Imbruvica Use Expanded in EU to Combo Treatments for Chronic Lymphocytic Leukemia and Waldenström’s Macroglobulinemia

Imbruvica Use Expanded in EU to Combo Treatments for Chronic Lymphocytic Leukemia and Waldenström’s Macroglobulinemia

The European Commission (EC) has expanded the use of Imbruvica (ibrutinib) to cover combinations with Gazyva (obinutuzumab) for previously untreated adults with chronic lymphocytic leukemia (CLL), and with MabThera (rituximab) for adults with Waldenström’s macroglobulinemia (WM).

This decision follows a recent positive opinion from the European Medicines Agency’s Committee for Medicinal Products for Human Use. It was based on the results of two Phase 3 trials:

  • The iLLUMINATE study (NCT02264574) is testing a combination of Imbruvica plus Gazyva (by Genentech) vs. the chemotherapy chlorambucil with Gazyva in previously untreated CLL and small lymphocytic lymphoma;
  • The iNNOVATE study (NCT02165397) is testing a regimen of Imbruvica and Mabthera – marketed as Rituxan in the U.S.; by Genentech and Biogen — vs. MabThera and a placebo in previously untreated and relapsed or refractory WM, a rare type of non-Hodgkin’s lymphoma.

Both trials showed that Imbruvica led to a greater proportion of patients alive and with no cancer progression (or progression-free survival), although it was associated with more frequent serious adverse side effects.

“The data supporting both the CLL and WM approvals show significant improvements in progression free survival with the use of ibrutinib-based therapy versus the standard of care study comparators respectively,” Alessandra Tedeschi, MD, a co-investigator in both trials and medical director of the Department of Hematology of Niguarda Hospital, in Italy, said in a press release.

“These approvals therefore provide healthcare professionals with new chemotherapy-free options for patients with these complex blood cancers,” Tedeschi added. Similar regimens including Imbruvica already had been approved in the U.S.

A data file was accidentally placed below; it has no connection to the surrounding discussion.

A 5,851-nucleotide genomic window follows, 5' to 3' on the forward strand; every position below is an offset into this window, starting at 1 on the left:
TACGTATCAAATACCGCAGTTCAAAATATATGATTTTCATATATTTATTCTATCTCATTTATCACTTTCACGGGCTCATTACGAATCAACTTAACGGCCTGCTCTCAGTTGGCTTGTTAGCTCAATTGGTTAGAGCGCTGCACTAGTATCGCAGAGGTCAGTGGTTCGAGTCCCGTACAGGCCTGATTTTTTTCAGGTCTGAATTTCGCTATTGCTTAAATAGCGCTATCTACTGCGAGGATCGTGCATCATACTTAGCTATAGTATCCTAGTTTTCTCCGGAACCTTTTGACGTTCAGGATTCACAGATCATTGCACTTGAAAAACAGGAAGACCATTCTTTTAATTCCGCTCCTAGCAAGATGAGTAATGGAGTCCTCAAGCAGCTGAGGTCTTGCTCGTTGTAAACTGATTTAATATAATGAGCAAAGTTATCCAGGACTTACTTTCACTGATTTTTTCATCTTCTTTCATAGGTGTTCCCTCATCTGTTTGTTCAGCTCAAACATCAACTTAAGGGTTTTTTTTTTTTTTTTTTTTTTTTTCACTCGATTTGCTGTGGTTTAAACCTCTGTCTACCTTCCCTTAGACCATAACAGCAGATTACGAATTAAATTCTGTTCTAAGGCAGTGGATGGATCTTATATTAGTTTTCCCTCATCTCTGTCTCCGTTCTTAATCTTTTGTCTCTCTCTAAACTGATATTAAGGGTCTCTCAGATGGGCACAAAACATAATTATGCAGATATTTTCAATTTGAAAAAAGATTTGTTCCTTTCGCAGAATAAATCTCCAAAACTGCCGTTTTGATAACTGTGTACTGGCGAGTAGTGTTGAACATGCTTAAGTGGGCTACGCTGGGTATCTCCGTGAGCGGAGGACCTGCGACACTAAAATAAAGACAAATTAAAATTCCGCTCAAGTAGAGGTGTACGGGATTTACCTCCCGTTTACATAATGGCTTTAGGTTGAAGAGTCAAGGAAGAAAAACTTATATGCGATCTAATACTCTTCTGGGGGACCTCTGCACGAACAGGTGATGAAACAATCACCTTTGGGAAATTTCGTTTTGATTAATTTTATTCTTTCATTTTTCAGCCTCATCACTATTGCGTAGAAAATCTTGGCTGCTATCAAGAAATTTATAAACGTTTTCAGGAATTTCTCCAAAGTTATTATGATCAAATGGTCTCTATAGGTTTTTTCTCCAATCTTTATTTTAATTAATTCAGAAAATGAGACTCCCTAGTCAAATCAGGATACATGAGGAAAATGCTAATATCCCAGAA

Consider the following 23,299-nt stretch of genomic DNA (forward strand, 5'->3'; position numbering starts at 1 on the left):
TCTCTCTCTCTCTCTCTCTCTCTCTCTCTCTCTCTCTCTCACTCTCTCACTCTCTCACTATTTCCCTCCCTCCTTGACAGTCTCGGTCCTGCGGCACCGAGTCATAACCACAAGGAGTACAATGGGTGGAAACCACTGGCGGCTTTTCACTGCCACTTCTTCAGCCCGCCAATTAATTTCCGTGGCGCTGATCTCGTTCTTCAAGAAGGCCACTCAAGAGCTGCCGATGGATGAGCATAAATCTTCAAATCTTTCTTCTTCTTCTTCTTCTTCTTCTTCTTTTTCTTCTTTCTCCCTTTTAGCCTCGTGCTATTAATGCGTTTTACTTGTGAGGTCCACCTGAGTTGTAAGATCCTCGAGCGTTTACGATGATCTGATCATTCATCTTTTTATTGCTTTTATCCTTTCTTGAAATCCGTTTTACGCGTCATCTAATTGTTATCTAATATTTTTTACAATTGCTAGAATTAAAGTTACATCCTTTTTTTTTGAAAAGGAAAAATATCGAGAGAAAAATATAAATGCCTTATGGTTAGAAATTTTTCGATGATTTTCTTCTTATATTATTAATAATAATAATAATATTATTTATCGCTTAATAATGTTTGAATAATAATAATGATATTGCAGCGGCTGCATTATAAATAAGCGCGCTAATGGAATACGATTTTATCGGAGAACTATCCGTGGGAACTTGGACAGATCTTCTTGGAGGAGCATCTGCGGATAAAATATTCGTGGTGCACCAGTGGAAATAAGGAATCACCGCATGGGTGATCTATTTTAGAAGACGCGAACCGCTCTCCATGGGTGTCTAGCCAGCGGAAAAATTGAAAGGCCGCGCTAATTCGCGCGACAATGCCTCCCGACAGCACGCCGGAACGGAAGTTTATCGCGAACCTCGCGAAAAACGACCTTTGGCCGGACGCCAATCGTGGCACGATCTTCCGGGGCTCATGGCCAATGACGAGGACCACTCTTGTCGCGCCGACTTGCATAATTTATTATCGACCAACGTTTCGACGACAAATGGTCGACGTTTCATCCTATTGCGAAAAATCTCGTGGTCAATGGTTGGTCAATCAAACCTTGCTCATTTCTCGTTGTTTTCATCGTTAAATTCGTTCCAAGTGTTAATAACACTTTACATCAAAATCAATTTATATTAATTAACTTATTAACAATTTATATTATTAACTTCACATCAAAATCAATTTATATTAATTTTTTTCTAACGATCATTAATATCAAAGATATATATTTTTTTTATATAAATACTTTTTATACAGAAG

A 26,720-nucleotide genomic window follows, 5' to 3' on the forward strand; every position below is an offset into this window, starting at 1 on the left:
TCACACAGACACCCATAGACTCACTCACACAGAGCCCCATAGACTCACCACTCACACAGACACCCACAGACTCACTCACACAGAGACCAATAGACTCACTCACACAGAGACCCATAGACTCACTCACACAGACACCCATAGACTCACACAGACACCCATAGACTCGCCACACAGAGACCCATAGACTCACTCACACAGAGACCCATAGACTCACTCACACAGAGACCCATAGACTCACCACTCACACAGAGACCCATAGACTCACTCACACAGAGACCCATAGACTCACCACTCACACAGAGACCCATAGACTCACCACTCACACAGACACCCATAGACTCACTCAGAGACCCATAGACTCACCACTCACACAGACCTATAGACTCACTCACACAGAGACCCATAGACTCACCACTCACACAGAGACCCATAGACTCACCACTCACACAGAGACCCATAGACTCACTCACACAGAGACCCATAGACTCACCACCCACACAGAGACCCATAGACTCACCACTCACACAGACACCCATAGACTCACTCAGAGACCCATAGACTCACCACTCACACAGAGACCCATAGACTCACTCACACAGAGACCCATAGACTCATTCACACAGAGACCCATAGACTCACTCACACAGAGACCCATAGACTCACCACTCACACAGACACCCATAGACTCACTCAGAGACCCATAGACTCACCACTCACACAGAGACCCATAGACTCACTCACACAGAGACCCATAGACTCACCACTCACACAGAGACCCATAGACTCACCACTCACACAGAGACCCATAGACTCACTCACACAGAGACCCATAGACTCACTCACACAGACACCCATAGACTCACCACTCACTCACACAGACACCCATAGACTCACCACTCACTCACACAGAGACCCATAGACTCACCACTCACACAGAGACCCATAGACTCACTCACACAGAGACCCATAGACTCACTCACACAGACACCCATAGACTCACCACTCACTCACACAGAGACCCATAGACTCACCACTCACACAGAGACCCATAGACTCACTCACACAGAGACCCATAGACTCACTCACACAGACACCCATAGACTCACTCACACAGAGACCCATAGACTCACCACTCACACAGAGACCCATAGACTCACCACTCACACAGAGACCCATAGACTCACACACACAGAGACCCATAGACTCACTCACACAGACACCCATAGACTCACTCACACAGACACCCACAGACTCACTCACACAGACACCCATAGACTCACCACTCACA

Imbruvica is an oral treatment marketed jointly by Janssen and Pharmacyclics, owned by AbbVie. It works by inhibiting Bruton’s tyrosine kinase, an enzyme with an important role in the development and survival of immune B-cells.

In the European Union, Imbruvica is already used to treat select patients with CLL (both as a standalone therapy and in combination with bendamustine and MabThera), mantle cell lymphoma, and WM.

“With five European Commission approvals in five years, this latest EC decision further extends the potential reach and impact ibrutinib can have for patients,” said Craig Tendler, MD, Janssen Research & Development’s vice president, clinical development and global medical affairs for oncology.

Janssen, Tendler said, remains committed to exploring potential combinations of Imbruvica with other medications to treat types of B-cell lymphoma.

José is a science news writer with a PhD in Neuroscience from Universidade of Porto, in Portugal. He has also studied Biochemistry at Universidade do Porto and was a postdoctoral associate at Weill Cornell Medicine, in New York, and at The University of Western Ontario in London, Ontario, Canada. His work has ranged from the association of central cardiovascular and pain control to the neurobiological basis of hypertension, and the molecular pathways driving Alzheimer’s disease.
Total Posts: 366
Inês holds a PhD in Biomedical Sciences from the University of Lisbon, Portugal, where she specialized in blood vessel biology, blood stem cells, and cancer. Before that, she studied Cell and Molecular Biology at Universidade Nova de Lisboa and worked as a research fellow at Faculdade de Ciências e Tecnologias and Instituto Gulbenkian de Ciência. Inês currently works as a Managing Science Editor, striving to deliver the latest scientific advances to patient communities in a clear and accurate manner.
×
José is a science news writer with a PhD in Neuroscience from Universidade of Porto, in Portugal. He has also studied Biochemistry at Universidade do Porto and was a postdoctoral associate at Weill Cornell Medicine, in New York, and at The University of Western Ontario in London, Ontario, Canada. His work has ranged from the association of central cardiovascular and pain control to the neurobiological basis of hypertension, and the molecular pathways driving Alzheimer’s disease.
Latest Posts
  • Clover 1 clinical trial
  • Imbruvica
  • Clover 1 clinical trial